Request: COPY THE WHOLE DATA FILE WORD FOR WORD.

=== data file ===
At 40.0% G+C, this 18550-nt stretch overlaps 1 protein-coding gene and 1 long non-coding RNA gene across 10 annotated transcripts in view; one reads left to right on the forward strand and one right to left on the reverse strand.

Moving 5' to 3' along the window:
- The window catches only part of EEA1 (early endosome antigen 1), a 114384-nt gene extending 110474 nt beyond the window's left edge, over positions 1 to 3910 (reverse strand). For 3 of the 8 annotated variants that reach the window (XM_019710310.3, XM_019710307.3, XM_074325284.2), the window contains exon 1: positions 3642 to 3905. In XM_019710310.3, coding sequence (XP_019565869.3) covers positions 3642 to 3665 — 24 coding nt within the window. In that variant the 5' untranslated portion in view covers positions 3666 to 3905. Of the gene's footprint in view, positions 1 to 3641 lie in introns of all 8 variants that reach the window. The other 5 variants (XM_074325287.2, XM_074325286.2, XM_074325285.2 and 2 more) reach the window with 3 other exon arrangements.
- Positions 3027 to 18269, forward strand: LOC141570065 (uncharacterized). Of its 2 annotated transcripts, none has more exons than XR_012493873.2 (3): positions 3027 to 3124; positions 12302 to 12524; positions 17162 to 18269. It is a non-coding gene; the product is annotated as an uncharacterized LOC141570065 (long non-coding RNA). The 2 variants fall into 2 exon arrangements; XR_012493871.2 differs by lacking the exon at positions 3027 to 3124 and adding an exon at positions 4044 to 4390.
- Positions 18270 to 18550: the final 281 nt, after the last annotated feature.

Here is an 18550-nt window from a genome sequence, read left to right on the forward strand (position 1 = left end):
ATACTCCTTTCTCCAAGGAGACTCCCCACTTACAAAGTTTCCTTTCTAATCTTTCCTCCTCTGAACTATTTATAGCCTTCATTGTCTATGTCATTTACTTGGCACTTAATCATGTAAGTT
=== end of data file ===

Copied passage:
At 40.0% G+C, this 18550-nt stretch overlaps 1 protein-coding gene and 1 long non-coding RNA gene across 10 annotated transcripts in view; one reads left to right on the forward strand and one right to left on the reverse strand.

Moving 5' to 3' along the window:
- The window catches only part of EEA1 (early endosome antigen 1), a 114384-nt gene extending 110474 nt beyond the window's left edge, over positions 1 to 3910 (reverse strand). For 3 of the 8 annotated variants that reach the window (XM_019710310.3, XM_019710307.3, XM_074325284.2), the window contains exon 1: positions 3642 to 3905. In XM_019710310.3, coding sequence (XP_019565869.3) covers positions 3642 to 3665 — 24 coding nt within the window. In that variant the 5' untranslated portion in view covers positions 3666 to 3905. Of the gene's footprint in view, positions 1 to 3641 lie in introns of all 8 variants that reach the window. The other 5 variants (XM_074325287.2, XM_074325286.2, XM_074325285.2 and 2 more) reach the window with 3 other exon arrangements.
- Positions 3027 to 18269, forward strand: LOC141570065 (uncharacterized). Of its 2 annotated transcripts, none has more exons than XR_012493873.2 (3): positions 3027 to 3124; positions 12302 to 12524; positions 17162 to 18269. It is a non-coding gene; the product is annotated as an uncharacterized LOC141570065 (long non-coding RNA). The 2 variants fall into 2 exon arrangements; XR_012493871.2 differs by lacking the exon at positions 3027 to 3124 and adding an exon at positions 4044 to 4390.
- Positions 18270 to 18550: the final 281 nt, after the last annotated feature.

Here is an 18550-nt window from a genome sequence, read left to right on the forward strand (position 1 = left end):
ATACTCCTTTCTCCAAGGAGACTCCCCACTTACAAAGTTTCCTTTCTAATCTTTCCTCCTCTGAACTATTTATAGCCTTCATTGTCTATGTCATTTACTTGGCACTTAATCATGTAAGTT